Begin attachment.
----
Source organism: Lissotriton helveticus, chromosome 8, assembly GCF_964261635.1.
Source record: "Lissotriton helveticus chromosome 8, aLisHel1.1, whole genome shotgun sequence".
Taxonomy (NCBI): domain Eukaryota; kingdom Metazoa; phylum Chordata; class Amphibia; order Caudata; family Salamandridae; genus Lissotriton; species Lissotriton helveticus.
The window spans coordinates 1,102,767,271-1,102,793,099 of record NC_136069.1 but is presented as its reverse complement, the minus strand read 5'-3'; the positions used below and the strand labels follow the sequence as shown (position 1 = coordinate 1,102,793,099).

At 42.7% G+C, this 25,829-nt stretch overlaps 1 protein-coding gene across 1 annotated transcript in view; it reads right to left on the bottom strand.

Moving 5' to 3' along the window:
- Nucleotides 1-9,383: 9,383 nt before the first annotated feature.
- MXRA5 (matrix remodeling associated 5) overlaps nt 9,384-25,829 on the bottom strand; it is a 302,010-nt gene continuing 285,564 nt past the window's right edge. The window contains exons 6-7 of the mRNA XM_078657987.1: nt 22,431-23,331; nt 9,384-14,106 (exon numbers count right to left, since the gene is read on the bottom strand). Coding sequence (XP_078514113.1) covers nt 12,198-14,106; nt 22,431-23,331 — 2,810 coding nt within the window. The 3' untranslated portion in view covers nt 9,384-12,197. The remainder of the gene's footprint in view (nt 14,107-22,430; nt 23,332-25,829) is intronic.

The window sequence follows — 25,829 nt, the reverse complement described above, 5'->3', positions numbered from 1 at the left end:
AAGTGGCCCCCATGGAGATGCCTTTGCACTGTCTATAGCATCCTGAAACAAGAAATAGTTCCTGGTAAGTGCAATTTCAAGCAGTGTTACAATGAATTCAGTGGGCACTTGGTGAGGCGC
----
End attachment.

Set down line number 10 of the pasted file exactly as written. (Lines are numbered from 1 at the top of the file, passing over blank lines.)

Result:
AAGTGGCCCCCATGGAGATGCCTTTGCACTGTCTATAGCATCCTGAAACAAGAAATAGTTCCTGGTAAGTGCAATTTCAAGCAGTGTTACAATGAATTCAGTGGGCACTTGGTGAGGCGC